products (maize grains). Also road transportation is another key cost as the
entrepreneur will carry out business operations with different transportation
companies located in Uganda, Kenya, and South Sudan to move the
agricultural products.
Figure 9: Projected Sales Map
Sales
Maize Grain

Consultation

Warehousing

Other Services

Figure 9, above shows the projected sales of the company. The major
source of income would be maize grain and consultation to other companies.
The company also intends to provide other services such as market surveys,
purchasing contracts, warehousing, transportation, and follow up service
analysis.

4.10 Key Success Factors


27

BUSINESS CASE: UGANDA MAIZE EXPORT TO SOUTH SUDAN


XYZ COMPANY's keys to long-term and profitability are as follows:

Differentiate our services to our niche clients so that they realize that
we are better able to serve their needs than a more generic
competitor.
Keeping close contact with clients and establishing a well-functioning
long-term relationship with them to generate repeat business and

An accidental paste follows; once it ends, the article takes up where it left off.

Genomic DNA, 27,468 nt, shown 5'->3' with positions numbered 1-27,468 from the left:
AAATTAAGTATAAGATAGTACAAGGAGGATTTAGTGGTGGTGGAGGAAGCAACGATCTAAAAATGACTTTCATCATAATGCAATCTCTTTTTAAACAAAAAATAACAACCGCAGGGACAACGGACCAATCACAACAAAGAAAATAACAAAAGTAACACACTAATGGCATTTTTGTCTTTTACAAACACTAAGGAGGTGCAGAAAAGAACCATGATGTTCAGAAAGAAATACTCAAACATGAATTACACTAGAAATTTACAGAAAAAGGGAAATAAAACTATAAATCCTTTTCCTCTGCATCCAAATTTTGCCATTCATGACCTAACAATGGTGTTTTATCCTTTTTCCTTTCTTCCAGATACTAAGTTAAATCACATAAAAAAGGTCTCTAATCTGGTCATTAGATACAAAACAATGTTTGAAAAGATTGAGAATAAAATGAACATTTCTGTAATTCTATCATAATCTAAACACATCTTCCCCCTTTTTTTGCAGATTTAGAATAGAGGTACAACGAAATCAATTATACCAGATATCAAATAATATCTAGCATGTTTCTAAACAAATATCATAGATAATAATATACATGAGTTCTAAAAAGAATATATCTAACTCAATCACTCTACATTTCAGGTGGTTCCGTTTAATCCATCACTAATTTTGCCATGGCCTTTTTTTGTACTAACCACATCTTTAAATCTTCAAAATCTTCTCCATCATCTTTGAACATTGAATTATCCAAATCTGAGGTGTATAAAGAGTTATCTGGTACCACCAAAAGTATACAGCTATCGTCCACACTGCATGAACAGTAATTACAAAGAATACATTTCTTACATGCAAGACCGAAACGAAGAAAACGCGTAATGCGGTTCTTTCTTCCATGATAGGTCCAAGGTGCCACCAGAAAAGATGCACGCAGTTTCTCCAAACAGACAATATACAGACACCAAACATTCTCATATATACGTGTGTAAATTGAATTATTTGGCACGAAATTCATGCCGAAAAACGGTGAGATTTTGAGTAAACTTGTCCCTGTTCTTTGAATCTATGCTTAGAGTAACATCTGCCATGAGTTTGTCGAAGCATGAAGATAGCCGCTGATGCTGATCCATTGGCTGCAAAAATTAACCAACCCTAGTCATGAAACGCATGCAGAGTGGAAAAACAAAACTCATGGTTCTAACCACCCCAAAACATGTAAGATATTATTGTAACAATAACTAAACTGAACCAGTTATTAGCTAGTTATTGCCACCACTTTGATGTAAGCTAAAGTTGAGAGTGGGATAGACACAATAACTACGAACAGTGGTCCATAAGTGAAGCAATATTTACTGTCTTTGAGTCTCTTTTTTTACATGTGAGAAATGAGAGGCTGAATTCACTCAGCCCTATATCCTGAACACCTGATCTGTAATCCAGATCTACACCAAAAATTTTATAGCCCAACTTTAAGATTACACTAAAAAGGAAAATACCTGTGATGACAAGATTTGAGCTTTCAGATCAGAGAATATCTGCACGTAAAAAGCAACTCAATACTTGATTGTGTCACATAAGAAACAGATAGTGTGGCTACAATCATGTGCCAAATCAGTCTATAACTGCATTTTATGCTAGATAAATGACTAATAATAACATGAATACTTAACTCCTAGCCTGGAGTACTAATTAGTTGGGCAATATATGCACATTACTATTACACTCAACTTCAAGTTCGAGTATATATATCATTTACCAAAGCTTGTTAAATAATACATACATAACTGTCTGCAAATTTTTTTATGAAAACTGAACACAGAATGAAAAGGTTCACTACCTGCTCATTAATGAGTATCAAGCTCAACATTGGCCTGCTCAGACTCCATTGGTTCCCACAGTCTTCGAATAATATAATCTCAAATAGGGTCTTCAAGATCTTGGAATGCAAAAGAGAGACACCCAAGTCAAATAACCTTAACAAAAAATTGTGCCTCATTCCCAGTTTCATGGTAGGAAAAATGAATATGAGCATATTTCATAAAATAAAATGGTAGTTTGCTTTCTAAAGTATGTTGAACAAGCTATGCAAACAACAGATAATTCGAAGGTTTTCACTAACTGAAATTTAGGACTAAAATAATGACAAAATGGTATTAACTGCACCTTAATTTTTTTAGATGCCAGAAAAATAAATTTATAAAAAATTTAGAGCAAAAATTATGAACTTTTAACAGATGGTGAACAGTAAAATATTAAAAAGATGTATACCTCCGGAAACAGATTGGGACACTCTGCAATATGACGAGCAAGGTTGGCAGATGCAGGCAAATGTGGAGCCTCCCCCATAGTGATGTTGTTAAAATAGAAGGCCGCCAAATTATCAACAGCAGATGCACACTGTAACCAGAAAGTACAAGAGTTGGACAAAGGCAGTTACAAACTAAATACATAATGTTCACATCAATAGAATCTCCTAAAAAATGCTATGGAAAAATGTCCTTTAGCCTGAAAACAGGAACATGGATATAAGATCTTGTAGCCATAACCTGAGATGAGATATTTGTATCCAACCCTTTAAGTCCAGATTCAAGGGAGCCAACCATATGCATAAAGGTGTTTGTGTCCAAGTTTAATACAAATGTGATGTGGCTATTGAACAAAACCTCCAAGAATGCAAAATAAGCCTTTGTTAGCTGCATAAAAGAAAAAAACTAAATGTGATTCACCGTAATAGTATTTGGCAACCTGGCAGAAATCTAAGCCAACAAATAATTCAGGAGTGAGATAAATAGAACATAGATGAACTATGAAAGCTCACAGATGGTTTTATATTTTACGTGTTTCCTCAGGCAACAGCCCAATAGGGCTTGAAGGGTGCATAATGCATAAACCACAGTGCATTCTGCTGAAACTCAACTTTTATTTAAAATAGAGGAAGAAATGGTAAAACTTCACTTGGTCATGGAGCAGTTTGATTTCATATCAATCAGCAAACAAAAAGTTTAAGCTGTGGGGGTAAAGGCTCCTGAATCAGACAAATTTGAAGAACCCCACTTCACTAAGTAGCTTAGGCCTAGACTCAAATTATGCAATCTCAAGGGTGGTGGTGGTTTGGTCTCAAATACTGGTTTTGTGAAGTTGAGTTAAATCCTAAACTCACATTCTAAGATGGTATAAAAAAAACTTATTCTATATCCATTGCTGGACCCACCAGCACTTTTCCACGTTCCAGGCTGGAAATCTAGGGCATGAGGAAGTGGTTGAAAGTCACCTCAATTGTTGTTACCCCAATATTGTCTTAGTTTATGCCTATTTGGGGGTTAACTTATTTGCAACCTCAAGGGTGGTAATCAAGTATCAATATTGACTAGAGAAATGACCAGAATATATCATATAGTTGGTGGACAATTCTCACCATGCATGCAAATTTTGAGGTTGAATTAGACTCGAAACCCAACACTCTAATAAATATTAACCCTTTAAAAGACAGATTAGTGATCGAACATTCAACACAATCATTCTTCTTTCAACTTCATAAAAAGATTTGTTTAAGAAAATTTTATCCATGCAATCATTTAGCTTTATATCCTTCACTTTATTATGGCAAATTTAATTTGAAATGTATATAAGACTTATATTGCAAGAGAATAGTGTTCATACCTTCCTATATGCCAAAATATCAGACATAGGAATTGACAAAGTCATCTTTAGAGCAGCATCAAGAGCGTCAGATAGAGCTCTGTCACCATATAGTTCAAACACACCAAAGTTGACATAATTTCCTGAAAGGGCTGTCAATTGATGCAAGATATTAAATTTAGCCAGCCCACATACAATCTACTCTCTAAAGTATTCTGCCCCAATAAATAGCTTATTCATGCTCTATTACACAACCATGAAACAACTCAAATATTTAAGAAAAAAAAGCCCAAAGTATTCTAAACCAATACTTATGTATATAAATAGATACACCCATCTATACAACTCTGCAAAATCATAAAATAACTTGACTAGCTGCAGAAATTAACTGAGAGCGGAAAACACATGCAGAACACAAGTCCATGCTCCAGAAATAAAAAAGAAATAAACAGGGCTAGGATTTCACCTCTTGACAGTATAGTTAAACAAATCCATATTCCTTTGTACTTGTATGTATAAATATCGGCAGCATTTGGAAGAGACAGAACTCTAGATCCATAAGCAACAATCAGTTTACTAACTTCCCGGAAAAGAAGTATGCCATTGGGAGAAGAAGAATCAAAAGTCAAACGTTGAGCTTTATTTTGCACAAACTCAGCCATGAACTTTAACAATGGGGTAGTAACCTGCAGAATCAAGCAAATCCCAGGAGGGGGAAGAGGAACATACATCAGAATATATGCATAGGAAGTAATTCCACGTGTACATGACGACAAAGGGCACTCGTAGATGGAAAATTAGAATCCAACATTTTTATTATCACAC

create a top notch reputation.
Establish a comprehensive service experience for our clients/customers
that includes consultation, product/client search, purchasing contracts,
warehousing, transportation, cereals delivery, and follow up service
analysis.
4.11 The Business Process

XYZ COMPANY shall be a Small and Medium size enterprise. It aims at


becoming one of East Africas leading maize originators and marketers. The
company will trade in white maize (primarily for human consumption) and
yellow maize (for stock feed). The companys primary countries of origination
and operation will be Uganda and South Sudan initially, but will later on be
expanded to cover Kenya, Rwanda, and Tanzania. XYZ COMPANY will
conduct its maize origination and marketing by establishing close ties with